If They Could See Me Now

I started writing this in front of an all-day back-to-back marathon of Who Do You Think You Are? on Sky channel 3075.  This background information is relevant, because it was the inspiration for this, my tricky third blog post.

Usually in this programme (in which celebrities are led on a kind of treasure hunt around their ancestry before inevitably breaking down in a flood of guilt-induced weeping when they discover someone in their lineage who was much poorer than they are), there comes a moment when the subject will turn, astonished, to an unseen interviewer, and say something like, “I always wondered where I got my stubbornness / creativity / love of animals from, and now I know!  Great Auntie Hilda was just the same!  Amazing!”  This is nonsense. For every feisty, brave woman raising ten children in a one-bedroomed hovel in the Victorian East End, there was probably an alcoholic waster of a deserting husband who had left her behind.  I have yet to see a celebrity identify with the latter. 

My own family tree consists almost entirely of salt-of-the-earth agricultural labourers, cloth workers and blacksmiths.  As far as I am aware, not one of my 1000+ known ancestors was born outside England, and very few of them were born outside Yorkshire.  (Using the standard WDYTYA logic, this should have made me a purple-faced, Daily Mail-reading UKIP supporter with a flock of sheep, but thankfully it hasn’t.)  Unless you count the farmer in the wilds of Wensleydale who fathered his last child at the age of 72, the most exciting person in my entire lineage is only exciting because he was a tramp.

Mr. SB’s tree reads very differently. It contains members of the House of Lords, a Swedish bigamist, a Canadian beekeeper and a harbourmaster of Cape Town.  Most of the others were seafaring folk; his origins are in places as far afield as the Forest of Dean, East Lothian and Ireland.  If he ever featured on WDYTYA, licence payers would be complaining to the BBC about the astronomical budget after about fifteen minutes.  My version, in contrast, would cost about £2.50 all in.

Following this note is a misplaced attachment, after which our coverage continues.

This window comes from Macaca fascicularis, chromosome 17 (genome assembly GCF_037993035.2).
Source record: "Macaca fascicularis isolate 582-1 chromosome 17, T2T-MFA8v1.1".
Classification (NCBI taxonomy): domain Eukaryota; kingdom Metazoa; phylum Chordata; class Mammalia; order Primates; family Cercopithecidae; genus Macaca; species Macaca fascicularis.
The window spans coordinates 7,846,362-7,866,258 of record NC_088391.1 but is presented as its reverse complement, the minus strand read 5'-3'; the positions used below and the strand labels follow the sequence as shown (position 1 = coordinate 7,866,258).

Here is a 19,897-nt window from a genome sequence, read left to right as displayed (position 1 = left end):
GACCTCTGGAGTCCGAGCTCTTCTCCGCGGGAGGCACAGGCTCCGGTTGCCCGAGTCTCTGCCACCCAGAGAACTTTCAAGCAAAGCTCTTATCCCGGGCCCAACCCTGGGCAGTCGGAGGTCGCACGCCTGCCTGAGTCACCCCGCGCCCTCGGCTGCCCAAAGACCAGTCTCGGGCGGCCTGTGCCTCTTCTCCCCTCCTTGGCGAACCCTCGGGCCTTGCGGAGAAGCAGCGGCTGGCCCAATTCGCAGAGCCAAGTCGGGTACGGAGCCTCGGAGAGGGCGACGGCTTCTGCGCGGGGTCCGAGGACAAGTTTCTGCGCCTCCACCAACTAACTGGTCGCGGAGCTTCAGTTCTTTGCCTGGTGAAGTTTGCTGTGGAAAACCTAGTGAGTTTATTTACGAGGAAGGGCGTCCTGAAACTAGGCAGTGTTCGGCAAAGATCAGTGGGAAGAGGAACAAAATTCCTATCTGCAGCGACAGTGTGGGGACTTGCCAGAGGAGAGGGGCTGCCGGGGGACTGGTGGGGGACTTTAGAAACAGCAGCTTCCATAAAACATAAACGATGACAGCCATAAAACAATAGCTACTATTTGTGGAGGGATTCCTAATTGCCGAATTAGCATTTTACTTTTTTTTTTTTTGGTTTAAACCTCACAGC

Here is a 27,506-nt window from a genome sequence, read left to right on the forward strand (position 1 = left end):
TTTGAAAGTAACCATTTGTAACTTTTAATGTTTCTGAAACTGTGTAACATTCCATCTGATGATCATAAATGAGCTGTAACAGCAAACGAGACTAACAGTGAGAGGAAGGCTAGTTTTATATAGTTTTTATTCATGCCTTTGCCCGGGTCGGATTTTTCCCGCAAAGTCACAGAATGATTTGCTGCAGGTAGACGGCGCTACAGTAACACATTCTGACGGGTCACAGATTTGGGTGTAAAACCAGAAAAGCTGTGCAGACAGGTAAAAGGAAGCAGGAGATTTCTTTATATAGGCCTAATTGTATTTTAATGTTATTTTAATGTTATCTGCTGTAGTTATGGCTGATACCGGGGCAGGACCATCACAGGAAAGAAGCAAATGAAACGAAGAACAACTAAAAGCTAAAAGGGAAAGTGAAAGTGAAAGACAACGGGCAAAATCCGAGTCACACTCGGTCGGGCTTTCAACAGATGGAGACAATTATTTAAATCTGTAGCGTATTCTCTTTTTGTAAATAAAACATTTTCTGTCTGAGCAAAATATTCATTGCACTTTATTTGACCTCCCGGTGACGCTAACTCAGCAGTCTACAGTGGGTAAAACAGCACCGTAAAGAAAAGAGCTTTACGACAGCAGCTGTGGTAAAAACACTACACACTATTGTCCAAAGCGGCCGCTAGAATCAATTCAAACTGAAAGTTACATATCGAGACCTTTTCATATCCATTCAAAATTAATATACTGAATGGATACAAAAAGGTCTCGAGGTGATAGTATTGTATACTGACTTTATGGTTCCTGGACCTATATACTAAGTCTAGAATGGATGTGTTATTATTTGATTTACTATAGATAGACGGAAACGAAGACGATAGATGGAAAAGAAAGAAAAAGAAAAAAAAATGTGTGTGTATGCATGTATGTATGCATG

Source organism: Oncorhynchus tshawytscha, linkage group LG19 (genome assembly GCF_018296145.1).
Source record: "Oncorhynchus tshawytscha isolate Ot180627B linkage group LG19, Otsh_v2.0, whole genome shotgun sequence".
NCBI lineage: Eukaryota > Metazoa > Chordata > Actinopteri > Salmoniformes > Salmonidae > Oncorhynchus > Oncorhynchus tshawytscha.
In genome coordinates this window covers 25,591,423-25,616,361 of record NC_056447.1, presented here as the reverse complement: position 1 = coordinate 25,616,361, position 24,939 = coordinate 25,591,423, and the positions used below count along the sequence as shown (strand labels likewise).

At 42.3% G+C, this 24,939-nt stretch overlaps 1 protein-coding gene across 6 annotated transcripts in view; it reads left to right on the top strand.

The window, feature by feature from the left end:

If personality really is determined by heredity, we should have nothing in common. And yet, here we both are, living quite amicably in the same house.

Three generations of my family, not including the dog.

My real point, though, is this: most of my genealogical research has been done without leaving the house, on the internet, using a computer which is no bigger than a Victorian schoolchild’s slate.  On the infrequent occasions when I have needed to venture to the local library, or a distant churchyard, I have taken a day off from my well-paid professional job, left our unremarkable three-bedroomed suburban house, got into one of our two cars, and driven myself there. Using skills acquired during my 16 years of full-time education, I have read books, written notes, used indexes, and evaluated evidence, before packing up and driving home to watch television, play on the Wii, or talk on Twitter to some people I’ve never actually met.

And I am often struck by how utterly alien my ancestors would find everything in that last paragraph.  And I often wish I could resurrect them, and invite them round for a microwaved ready meal, so that they could see what happened next.

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~ by somethingblonde on March 22, 2010.

One Response to “If They Could See Me Now”

  1. At which point they’d burn you as witch.

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